Like my cats, sometimes I am deeply suspicious despite the fact that I have no idea what is going on. I have heard there are people whose default mode isn’t side eye and mistrust, but I’m not sure I believe in them. You could call me a pessimist, or a realist, but on good days, when the wind is southerly, I veer towards curiosity and exploration as a result of this outlook.
Today, I learned that our universe is even less known than the cats and I thought, through reading this article in The Atlantic by Natalie Wolchover of Quanta Magazine. It’s called “The Universe as We Understand It May Be Impossible,” a title that aptly reflects my confusion as I try to make coffee before I’ve had coffee every morning.
The article discusses a new paper by Cumrun Vafa et al which hypothesizes that our universe as posited by string theory may be impossible: “…Vafa and his colleagues were conjecturing that in the string landscape, universes like ours—or what ours is thought to be like—don’t exist. If the conjecture is correct, Wrase and other string theorists immediately realized, the cosmos must either be profoundly different than previously supposed or string theory must be wrong.”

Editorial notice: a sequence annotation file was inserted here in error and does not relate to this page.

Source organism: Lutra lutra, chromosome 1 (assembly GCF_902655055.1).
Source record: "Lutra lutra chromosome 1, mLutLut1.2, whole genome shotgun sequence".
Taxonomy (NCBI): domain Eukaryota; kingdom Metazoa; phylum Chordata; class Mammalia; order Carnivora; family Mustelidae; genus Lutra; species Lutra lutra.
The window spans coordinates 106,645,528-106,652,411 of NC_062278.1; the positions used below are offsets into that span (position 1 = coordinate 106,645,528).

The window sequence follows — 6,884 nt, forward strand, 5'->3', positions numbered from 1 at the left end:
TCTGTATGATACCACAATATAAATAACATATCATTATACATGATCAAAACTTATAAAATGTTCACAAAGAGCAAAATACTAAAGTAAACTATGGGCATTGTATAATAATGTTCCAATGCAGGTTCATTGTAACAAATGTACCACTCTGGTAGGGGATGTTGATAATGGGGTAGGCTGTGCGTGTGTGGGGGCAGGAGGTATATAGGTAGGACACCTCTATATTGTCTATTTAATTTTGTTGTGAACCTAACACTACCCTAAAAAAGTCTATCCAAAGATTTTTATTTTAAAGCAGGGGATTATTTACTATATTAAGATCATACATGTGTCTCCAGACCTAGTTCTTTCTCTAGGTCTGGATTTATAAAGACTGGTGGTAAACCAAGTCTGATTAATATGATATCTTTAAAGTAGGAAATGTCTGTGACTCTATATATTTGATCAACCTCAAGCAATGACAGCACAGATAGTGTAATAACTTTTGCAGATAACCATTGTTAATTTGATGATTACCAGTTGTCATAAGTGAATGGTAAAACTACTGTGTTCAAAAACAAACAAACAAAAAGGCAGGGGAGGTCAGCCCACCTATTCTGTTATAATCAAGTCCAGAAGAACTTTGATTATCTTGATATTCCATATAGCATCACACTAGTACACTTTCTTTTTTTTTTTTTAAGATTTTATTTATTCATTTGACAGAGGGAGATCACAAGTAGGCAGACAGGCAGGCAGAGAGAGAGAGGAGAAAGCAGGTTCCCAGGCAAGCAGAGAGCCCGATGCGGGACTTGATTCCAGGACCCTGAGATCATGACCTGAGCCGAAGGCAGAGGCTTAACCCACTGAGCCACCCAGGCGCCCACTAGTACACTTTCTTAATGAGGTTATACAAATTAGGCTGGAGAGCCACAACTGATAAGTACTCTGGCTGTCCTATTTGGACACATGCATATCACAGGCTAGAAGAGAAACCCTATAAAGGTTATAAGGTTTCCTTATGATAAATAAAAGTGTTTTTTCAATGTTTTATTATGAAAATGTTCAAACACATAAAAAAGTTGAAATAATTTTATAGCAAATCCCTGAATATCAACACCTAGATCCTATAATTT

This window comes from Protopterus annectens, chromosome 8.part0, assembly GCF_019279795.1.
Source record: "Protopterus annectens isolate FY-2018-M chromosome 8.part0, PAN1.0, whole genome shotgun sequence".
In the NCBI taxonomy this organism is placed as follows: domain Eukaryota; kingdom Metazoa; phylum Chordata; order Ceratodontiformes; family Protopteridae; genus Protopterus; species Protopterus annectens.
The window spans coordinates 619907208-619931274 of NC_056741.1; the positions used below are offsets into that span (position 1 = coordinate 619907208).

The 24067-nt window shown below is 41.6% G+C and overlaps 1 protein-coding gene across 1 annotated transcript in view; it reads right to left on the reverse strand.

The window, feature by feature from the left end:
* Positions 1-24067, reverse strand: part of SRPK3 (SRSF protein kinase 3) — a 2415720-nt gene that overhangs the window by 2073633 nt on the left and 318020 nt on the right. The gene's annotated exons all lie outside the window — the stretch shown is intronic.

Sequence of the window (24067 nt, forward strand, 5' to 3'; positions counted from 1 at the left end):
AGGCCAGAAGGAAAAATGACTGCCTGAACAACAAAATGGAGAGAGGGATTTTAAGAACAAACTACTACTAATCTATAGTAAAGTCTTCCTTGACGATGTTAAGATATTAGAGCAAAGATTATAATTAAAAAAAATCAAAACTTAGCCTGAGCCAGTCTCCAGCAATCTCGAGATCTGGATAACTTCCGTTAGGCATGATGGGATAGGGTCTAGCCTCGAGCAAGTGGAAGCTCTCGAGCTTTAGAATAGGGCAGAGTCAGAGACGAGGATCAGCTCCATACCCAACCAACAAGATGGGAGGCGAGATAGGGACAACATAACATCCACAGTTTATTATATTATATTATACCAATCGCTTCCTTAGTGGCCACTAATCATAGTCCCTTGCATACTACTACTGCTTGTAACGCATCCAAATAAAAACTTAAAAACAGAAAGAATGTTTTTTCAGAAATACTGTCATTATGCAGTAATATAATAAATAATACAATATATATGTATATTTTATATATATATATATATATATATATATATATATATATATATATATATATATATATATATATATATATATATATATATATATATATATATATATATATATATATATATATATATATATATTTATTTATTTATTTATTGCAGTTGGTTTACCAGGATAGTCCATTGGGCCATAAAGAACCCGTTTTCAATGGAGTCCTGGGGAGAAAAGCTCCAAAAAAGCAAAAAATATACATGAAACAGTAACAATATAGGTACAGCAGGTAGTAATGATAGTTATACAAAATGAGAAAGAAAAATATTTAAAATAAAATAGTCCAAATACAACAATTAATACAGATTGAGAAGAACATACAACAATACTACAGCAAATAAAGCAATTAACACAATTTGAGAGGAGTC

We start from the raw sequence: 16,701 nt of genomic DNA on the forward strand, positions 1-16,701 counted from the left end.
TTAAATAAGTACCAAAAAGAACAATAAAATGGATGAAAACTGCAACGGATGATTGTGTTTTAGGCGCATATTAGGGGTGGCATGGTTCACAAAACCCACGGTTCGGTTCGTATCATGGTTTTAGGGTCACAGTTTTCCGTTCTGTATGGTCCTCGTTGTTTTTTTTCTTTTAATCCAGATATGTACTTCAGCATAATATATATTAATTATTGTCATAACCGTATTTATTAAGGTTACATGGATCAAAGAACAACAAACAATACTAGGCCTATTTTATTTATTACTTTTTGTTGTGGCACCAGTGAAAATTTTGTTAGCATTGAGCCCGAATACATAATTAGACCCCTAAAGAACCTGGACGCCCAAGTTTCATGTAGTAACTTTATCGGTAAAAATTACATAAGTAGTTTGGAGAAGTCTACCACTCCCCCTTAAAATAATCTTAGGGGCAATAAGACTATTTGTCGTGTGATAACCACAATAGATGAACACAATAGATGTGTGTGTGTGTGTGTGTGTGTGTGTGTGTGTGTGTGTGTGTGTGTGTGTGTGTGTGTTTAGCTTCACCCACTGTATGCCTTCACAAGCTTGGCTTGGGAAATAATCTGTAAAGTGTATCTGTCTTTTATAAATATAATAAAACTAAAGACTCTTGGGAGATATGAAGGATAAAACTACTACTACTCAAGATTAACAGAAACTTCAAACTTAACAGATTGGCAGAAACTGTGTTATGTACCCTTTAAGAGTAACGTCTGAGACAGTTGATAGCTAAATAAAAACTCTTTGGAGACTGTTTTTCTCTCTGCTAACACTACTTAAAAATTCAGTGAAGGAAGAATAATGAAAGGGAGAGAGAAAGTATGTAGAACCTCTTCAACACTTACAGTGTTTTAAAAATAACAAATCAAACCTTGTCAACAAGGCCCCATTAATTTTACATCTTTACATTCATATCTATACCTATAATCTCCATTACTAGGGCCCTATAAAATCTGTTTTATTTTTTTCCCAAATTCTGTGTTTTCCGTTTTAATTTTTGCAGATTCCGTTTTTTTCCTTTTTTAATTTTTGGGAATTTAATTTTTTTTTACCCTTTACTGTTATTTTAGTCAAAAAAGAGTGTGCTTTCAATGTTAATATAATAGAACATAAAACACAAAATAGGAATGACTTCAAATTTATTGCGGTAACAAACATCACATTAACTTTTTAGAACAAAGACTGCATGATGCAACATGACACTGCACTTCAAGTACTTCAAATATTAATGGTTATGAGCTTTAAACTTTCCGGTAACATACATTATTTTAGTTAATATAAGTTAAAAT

I am oddly comforted by the idea that we know so little, at least partly because it prompts thought and discussion. To bookend this first post up with MORE Shakespeare references, the whole thing reminds me of the opening bit in Tom Stoppard’s play Rosencrantz and Guildenstern Are Dead wherein the titular characters flip a coin supposedly at random one hundred and fifty-seven times over, it comes up heads every time, and at least half of the human characters in the scene are alarmed: “Syllogism the second: one: probability is a factor which operates within natural forces. Two, probability is not operating as a factor. Three, we are now within un-, sub- or supernatural forces. Discuss.”
Guildenstern: “A weaker man might be moved to re-examine his faith, if in nothing else at least in the law of probability.”